Cathy Heying, ’10 Automotive Service, helps others through Lift Garage

Cathy Heying, ’10 Automotive Service Technology, knows first-hand that no one can do it all on their own. Heying founded The Lift Garage, a nonprofit automotive service garage which services low-income Minnesotans in need.  Watch her recent Ted Talk her here!

This story first appeared in the spring 2016 Alumni and Friends Magazine.

Cathy Heying, ’10 Automotive Service Technology, didn’t go to Dunwoody to transform her own life. She went to make a positive change in the lives of others.

With a master’s degree in social work and religious studies, Heying has spent most of her career working with people in poverty and crisis. It was through that work that Heying started noticing the need for affordable car repair.

A working car not only allows people to get to work and medical appointments, it can also serve as alternative housing for those with no place else to go.

All of these experiences just kept nagging at Heying and eventually formed an idea – an idea that meant starting a non-profit in an industry that she had no experience in and no knowledge about.

Cathy Heying and a staff member of The Life Garage work on repairing a red car. “I didn’t know a lot about cars,” Heying said. “I maybe liked them more than the average person, but I knew nothing about them.”

But when the idea just wouldn’t go away, Heying finally decided to look into it. At the same time, her hours at work were cut down to 25 hours a week and Heying thought this could be her opportunity to go back to school. It was then that she decided to check out Dunwoody.

It was March 2008 when she met with Chuck Bowen and got a tour. She remembers being told that they only had four slots left in the fall program. Still not convinced that this was what she was supposed to be doing, Heying decided it couldn’t hurt to apply – after all, that didn’t mean she would be accepted or that she even had to attend.

But she was accepted – and in the Fall of 2008 Heying started classes.

Automotive service wasn’t a natural fit for the 38-year-old social worker. “I was miserable,” Heying recalls.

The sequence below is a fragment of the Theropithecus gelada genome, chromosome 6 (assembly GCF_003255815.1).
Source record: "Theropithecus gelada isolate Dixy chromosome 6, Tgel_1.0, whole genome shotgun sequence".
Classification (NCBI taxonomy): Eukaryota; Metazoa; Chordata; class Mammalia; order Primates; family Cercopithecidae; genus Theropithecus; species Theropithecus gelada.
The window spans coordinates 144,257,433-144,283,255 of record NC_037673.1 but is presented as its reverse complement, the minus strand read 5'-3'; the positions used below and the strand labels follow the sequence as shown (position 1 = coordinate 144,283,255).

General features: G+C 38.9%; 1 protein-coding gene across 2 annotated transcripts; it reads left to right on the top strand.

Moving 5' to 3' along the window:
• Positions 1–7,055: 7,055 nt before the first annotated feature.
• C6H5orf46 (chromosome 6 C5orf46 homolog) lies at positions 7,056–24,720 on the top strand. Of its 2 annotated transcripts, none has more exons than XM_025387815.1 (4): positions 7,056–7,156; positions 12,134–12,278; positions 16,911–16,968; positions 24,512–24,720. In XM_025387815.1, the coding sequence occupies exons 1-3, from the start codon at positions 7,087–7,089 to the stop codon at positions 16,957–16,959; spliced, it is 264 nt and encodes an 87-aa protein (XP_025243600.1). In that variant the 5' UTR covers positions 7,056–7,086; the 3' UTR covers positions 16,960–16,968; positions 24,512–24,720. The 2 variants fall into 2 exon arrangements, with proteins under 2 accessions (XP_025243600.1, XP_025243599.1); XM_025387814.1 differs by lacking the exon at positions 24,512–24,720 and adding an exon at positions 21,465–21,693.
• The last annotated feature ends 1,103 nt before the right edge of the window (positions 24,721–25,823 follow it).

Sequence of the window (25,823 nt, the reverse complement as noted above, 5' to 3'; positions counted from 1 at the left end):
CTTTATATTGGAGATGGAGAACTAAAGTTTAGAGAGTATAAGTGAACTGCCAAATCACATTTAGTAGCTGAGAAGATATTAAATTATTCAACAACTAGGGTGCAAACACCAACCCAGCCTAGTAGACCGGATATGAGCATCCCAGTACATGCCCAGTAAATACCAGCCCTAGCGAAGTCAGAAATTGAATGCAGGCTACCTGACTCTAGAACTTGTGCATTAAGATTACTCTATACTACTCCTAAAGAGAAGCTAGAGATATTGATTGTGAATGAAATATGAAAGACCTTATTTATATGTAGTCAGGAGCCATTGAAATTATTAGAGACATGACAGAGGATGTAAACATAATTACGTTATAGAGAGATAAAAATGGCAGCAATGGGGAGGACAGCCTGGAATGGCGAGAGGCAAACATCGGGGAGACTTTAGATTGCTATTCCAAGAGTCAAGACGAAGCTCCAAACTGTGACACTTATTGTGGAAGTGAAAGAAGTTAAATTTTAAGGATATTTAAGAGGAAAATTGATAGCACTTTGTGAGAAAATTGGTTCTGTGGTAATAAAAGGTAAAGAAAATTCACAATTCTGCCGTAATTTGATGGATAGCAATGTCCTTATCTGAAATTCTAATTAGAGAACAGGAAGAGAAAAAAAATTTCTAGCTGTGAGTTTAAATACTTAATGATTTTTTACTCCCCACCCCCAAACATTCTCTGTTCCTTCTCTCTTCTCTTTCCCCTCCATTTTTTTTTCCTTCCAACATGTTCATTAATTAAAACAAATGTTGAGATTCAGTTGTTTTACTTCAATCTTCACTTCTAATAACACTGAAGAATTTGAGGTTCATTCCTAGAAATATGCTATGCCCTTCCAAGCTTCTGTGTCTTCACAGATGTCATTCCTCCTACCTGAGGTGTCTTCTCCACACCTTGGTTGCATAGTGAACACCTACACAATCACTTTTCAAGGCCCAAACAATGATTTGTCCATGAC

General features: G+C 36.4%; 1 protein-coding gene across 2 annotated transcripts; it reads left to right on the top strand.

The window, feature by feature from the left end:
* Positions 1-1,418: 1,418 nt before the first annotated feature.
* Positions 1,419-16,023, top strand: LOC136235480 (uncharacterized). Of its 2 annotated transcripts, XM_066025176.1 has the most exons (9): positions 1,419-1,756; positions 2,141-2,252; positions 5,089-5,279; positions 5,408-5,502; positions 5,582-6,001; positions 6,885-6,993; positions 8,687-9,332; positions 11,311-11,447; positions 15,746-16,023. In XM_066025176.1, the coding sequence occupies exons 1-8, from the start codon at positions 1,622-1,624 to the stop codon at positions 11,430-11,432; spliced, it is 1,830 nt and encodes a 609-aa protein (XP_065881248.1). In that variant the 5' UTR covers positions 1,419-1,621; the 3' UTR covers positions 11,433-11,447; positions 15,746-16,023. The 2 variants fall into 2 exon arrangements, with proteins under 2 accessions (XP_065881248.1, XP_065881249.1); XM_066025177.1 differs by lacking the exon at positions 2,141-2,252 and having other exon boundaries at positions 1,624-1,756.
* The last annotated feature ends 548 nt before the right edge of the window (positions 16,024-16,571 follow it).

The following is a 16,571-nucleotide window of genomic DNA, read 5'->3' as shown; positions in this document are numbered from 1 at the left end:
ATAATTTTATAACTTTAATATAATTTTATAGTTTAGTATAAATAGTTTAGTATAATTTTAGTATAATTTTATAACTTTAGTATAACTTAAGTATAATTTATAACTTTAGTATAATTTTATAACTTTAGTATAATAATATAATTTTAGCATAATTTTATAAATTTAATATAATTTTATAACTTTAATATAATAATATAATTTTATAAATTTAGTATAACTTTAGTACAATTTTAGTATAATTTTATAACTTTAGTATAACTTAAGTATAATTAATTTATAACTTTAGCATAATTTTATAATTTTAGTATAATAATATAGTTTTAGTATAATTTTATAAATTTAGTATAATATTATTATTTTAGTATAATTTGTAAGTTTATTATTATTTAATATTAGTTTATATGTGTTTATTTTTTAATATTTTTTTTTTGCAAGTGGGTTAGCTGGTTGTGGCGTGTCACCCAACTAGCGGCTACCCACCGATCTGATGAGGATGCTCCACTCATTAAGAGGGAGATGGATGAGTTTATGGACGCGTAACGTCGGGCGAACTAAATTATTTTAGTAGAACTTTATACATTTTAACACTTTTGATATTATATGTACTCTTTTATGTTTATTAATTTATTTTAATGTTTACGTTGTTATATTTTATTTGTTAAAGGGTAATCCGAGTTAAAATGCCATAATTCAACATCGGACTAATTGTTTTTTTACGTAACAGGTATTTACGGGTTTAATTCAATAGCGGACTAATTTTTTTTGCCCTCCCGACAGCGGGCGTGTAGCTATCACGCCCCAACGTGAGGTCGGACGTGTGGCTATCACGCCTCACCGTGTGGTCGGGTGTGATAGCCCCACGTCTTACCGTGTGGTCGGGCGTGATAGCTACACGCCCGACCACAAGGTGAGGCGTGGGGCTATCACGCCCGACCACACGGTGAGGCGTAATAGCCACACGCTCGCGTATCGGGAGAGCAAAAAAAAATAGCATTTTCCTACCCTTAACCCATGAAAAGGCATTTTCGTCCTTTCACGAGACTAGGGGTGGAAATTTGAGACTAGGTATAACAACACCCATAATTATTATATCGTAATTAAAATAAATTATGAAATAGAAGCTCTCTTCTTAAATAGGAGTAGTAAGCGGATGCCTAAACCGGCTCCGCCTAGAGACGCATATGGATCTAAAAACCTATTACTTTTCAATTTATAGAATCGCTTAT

During her first semester, Heying opened up to Dave Duvall, one of her instructors, about why she was there and he encouraged her to keep trying.

“I was so frustrated,” Heying said. “There was this whole language that just didn’t come naturally to me, but every time I would say that I needed to quit, Dave would say ‘You can do this. You have the skills, the passion and the drive and I will help you every step of the way.’”

Duvall remains one of Heying’s biggest advocates. He was her first Board Member for The Lift Garage and remains on the Board to this day.

“I’m not sure I would have made it if I was anywhere else,” Heying said.

But she did make it – graduating with a degree in Automotive Service Technology in 2010.

For the next year and a half, Heying spent time having a lot of conversations with anyone who would listen about her idea to start a non-profit that would provide low-cost automotive repairs to those in need. “I wasn’t sure if anyone else would think that this was a good idea,” Heying said.

She also decided that if she was going to open up a service shop, it might be a good idea to actually work in one. So Heying got a job in the automotive service center at Sears, right across from the State Capitol. Heying was still working in the social work arena and would often spend her mornings in her shop uniform working on cars, and then change into a suit to go meet with legislators.

But her idea not only resonated with others – it soon grew enough traction for Heying to get the 501(c)3 paperwork, which would officially start The Lift Garage, a nonprofit aimed to move people out of poverty and homelessness by providing low-cost car repair, free pre-purchase car inspections, and honest advice that supports our community on the road to more secure lives.

The paperwork was filed in June 2012 and by the August, she had her letter of acceptance. The Board was meeting regularly at this point, outlining everything that would need to happen before they could work on their first car.

The plan was to open at the end of 2013, but as with everything else, things didn’t work out exactly as planned.

Heying remembers getting a call from a woman who was running a business converting hybrids at a location on Nicollet Avenue in Minneapolis. The woman’s supplier had unexpectedly gone out of business and with a year and half left on her lease, she thought The Lift might want to sublet a bay in the garage.

It seemed too soon. Heying recalls the list of things they still needed to have in place – such a phone number, insurance and volunteers. But when the woman reached out again, the Board decided to take the leap.

“We were rejected 13 times before we got insurance,” Heying said. But by April 2013 – a full eight months ahead of schedule – The Lift Garage opened its doors. They had one service bay, were open for one day a week, utilized all volunteer service techs, and were not at all sure what the need and response would be.

During that first month they did four car repairs and their waiting list grew to three months. Two years later, The Lift Garage has a staff of two and half service techs, is open five days a week, completes 46 car repairs a month – and still has a three month waiting list.

“We’ve never been able to get on top of the demand,” Heying said.

One of The Lift’s full-time techs is Dunwoody alum John Buttner, who started off as a volunteer and then moved to part-time, before being brought on as the first full-time employee.

Heying is also working at The Lift full-time now. “I would still not say that I’m a ‘great’ tech. I have to work really, really hard at it,” Heying said.

But for the clients she serves and the lives she impacts – her hard work is making all the difference in the world.

To find out more about The Lift Garage, visit www.theliftgarage.org.